How Much Of Life Insurance Do You Really Need?
Everyone needs insurance, whether you are a young working adult, a new parent, a homemaker, or a retiree.
According to the Life Insurance Association (LIA) Singapore, the mortality protection gap represents the financial gap to cover dependents’ needs such as outstanding mortgage and car loans, children’s needs such as education savings and living expenses, and funeral costs over a definite period in the event of death.
It estimated that the average protection needs against the death of a working adult with at least one dependent amount to roughly 9 to 10 times the person’s annual earnings. This, of course, will vary from person to person.
It also says that people need coverage to provide for family needs during the assumed recovery period of 5 years for a critical illness or until the insured person can return to work or adjust their lifestyle needs. But Singaporeans have only met a fraction of this.
Quantifying Your Life Insurance Coverage: Death Benefit
How do you calculate the loss of economic life value or human capital? How much life insurance do you and your family need? Being underinsured is a risky situation – in the event of an unforeseen accident or illness, you can lose the ability to work for an extended period of time. Needless to say, this has repercussions on your finances.
The Simple Rule-of-Thumb
In the past, this quick and easy method is used to determine death needs. You multiply your annual income with a factor ranging from 10 to 15. For example, if you earn $80,000 a year and a factor of 10 is used, this works out to $800,000.
But this is too simplistic given that there are other important considerations. What about the ongoing living expenses of your spouse, children, and parents, future obligations when you are no longer around to provide for them? Hence, a more comprehensive approach needs to be used to determine the death benefit.
The More Realistic Computation
This is a systematic way to derive your death insurance needs. It is mathematically sound and best of all, it takes the guesswork out of it. There are 2 things to consider here: your financial obligations to your dependents and your current resources.
Part 1: Financial Obligations
This could include:
- Car loan
- Personal loan
- Outstanding income tax
- Unpaid credit card bill
- Funeral expenses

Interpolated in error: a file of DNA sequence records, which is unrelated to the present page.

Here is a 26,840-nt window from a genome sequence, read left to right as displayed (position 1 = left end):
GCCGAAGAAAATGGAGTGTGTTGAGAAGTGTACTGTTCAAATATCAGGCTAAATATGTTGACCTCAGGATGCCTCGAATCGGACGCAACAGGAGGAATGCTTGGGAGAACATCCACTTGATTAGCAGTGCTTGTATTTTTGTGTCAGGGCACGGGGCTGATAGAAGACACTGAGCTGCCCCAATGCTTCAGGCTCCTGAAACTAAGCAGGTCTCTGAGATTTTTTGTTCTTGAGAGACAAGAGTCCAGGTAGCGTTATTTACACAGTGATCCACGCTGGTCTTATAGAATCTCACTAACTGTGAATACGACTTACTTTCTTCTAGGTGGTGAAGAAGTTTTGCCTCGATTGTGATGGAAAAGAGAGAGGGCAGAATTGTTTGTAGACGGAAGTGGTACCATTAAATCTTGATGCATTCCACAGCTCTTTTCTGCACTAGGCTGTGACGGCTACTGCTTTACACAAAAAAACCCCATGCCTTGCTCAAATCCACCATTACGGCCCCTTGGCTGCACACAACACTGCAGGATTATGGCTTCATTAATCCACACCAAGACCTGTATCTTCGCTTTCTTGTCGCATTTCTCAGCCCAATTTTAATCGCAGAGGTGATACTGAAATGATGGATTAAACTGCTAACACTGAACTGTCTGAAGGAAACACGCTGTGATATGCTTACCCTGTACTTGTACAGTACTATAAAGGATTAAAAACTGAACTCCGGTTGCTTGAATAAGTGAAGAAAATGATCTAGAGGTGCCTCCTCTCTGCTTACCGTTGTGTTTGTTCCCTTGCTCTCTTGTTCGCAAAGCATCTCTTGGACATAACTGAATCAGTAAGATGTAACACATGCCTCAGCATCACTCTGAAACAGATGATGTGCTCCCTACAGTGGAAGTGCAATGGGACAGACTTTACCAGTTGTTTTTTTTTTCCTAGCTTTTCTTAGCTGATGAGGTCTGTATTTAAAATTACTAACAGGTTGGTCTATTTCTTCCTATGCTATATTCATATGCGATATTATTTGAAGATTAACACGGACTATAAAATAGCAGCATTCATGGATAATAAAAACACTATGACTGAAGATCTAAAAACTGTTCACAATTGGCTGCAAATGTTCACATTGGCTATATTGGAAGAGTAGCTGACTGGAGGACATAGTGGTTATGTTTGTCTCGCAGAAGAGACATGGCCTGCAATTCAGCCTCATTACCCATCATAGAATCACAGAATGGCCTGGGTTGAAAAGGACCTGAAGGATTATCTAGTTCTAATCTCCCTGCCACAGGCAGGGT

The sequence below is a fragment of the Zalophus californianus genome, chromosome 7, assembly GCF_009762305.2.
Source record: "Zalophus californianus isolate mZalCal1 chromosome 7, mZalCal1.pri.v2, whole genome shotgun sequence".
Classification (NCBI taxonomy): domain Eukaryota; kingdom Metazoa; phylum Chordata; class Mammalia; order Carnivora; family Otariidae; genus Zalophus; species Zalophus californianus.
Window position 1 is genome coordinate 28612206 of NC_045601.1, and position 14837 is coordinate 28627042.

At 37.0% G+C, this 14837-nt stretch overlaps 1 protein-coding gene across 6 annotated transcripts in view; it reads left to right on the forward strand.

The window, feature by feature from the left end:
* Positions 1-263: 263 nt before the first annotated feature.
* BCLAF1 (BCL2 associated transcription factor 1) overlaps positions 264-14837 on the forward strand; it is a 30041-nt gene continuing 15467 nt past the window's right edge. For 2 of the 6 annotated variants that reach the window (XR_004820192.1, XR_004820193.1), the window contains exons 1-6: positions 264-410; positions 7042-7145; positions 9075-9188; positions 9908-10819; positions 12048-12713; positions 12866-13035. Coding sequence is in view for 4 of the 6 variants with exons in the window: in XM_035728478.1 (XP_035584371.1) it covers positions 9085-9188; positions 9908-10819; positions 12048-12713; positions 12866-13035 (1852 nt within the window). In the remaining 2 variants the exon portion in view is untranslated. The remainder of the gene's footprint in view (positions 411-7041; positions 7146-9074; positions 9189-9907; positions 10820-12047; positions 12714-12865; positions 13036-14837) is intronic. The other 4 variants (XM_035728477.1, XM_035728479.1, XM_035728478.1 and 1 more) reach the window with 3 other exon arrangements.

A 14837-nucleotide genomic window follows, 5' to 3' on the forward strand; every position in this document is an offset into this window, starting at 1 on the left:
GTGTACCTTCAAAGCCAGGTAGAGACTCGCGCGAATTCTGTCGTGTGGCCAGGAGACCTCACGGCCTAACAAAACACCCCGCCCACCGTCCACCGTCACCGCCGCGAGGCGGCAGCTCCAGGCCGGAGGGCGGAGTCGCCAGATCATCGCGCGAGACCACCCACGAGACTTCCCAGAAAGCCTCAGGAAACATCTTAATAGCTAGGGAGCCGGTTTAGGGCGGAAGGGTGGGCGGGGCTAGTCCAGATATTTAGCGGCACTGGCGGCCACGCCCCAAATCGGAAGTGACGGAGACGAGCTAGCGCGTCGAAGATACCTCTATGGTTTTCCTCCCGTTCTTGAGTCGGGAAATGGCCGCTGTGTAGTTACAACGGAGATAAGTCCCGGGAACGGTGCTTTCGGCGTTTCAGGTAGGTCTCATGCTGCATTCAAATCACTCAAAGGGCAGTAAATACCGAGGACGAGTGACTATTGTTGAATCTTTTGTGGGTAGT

b. Future living expenses of your dependents
If you have no dependents, then there is no need to plan for this provision. However, if you have dependents, you would need to determine their living expenses so that they can still maintain the same standard of living after your demise. This amount will be multiplied by the number of years to support them.
For example, You currently contribute $4,000 to your family’s expenses and you give your parents a monthly allowance of $1,500. You estimate that you will continue contributing for another 15 years until your kids join the workforce. As for your spouse and aging parents, you assume their life expectancy and calculate accordingly.
c. Child’s university education
As the cost of education increases with time, it is prudent to start saving early. How many children are you supporting? What field of study (medicine or non-medicine) would you like to set aside money for and do you wish to plan for 3, 4, or 5 years? If you intend to get education savings plans for this purpose, then you need to factor in the premiums.
d. Lump-sum gifting, if any
It is not uncommon for people to gift a lump sum to his or her favorite charity, loved ones, and even beloved pets.
e. Your death insurance need
You can now add sections a, b, c and d to derive the amount of death benefit you require.
Part 2: Your Available Resources
If you need $1,000,000 to provide for your dependents and you already have the resources to do so, then you need not get any more life insurance (death benefit). But, if there is a shortfall, you should close the gap immediately.
Note: Even when available resources are greater than the protection needs, it is still advisable to transfer the risk (partially or even 100 percent) to the insurers. Would you rather exhaust your resources and self-insure when it is more cost-efficient for the insurer to take over the risk?